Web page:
My Old Lady

Directed By: Israel Horovitz

Starring: Maggie Smith, Kevin Kline, Kristin Scott Thomas, and Dominique Pinon

"If you do not love me, I shall not be loved."
-Samuel Beckett

This is going to sound completely nerdy, but I'm going to put these words out on the web anyway.  I love to learn at the movies.  Some of my most treasured cinematic memories are those where filmmakers have expanded my boundaries, exposed me to different cultures and ways of life, and enlightened me with new perspectives on the world in which we live.  I know this sounds like something that belongs squarely in some cheeky advertisement for how great movies are, but it's true.  I simply love to learn at the movies.  This week's lesson comes from the independent comedy-drama My Old Lady in which I learn all about the viager system in France and how it's a significant financial gamble on the death of the seller.

After his father's passing, Mathias Gold (Kevin Kline) inherits some prime real estate in Paris.  Because of its location, the apartment his father left him is worth millions.  There's just one catch.  The previous owner lives there.  Along with her daughter Chloé (Kristin Scott Thomas), 92 year-old Mathilde Girard (Maggie Smith) resides in the apartment.  To make matters more interesting, Mathias's father entered a viager, meaning that Mathias is actually obligated to pay Mathilde and her daughter a fee of 2,400 euros per month.  As Mathias absorbs the debt he has inherited, he begins contemplating selling it to the highest bidder.  This causes some tension in the household to say the least.

My Old Lady is a maze of love, adultery, and their depressing consequences.  What's interesting about this is the curiosity with which director Israel Horovitz navigates this maze.  For a moviegoer like me who's learning about the viager system for the first time (as I expect many are), this curiosity feeds our inquisitive spirits.  You can see this manifested in the rather twisted plot that gradually unfolds.  You can hear it in the film's playful, lighthearted score.  You can feel it in the upbeat pacing of the plot developments and dialogue.  All in all, My Old Lady is a fun yet enlightening lesson in the ways of the French.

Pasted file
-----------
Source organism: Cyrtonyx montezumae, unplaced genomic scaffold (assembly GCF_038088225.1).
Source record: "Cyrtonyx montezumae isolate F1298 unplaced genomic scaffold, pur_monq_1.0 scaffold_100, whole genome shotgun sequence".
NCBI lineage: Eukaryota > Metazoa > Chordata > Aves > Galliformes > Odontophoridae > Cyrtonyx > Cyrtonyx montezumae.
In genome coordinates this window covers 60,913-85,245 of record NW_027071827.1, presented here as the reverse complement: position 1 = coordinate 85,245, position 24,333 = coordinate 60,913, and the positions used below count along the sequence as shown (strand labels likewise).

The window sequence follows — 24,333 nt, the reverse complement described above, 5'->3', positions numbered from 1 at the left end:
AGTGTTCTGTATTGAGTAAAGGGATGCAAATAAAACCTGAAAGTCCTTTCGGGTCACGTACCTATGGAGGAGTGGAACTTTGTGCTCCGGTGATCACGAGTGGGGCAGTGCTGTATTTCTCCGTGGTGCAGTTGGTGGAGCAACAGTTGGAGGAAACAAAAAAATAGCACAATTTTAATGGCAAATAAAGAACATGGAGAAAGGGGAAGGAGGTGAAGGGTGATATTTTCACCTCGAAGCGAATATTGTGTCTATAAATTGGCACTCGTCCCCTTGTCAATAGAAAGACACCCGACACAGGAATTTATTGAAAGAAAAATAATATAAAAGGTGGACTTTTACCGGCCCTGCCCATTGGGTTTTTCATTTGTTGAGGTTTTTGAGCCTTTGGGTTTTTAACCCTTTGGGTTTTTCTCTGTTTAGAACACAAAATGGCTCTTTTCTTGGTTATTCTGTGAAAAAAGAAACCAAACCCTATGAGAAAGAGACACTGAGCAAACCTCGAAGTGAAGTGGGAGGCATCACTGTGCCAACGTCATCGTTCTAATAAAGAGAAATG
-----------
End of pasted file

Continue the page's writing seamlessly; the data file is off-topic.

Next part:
The film features some knockout performances from its trio of stars.  For her part as 92 year-old Mathilde Girard, Dame Maggie Smith deftly delivers a delicious performance as this delusional, highly sarcastic older woman.  Sipping fine wine and offering plenty of words of wisdom, Smith gives us a fiery denier immersed in her misgivings about Mathias and his views of his late father.  For his part as Mathias Gold, Kevin Kline delivers a darkly charming performance as this embittered son.  Blending depression, cunning, and charm, he gives us this endearing yet emotionally damaged middle-age man.  Finally, we have Kristin Scott Thomas as Mathilde's daughter Chloé Girard.  Delivering a biting performance as a woman trying to protect her mother from what she initially perceives to be the snake in her home, she gives a nuanced take on this surprisingly fragile character, a nearly old yet perfect flower.

My Old Lady is an educational cinematic experience that advocates for living life to the fullest.  The viager deal is a serious gamble on life.  The buyer is betting on the fact that the seller will die so that the deal is cheap.  The seller is lowering the asking price for his or her property for a new source of income.  A twisted system like this was destined to be the subject of a comedy, and My Old Lady was the right movie at the right time.  Moreover, it literally and figuratively demonstrates that there is no greater wealth than life.  This comedy-drama gets a 0.03% rating.  Have some wine coolers with this one.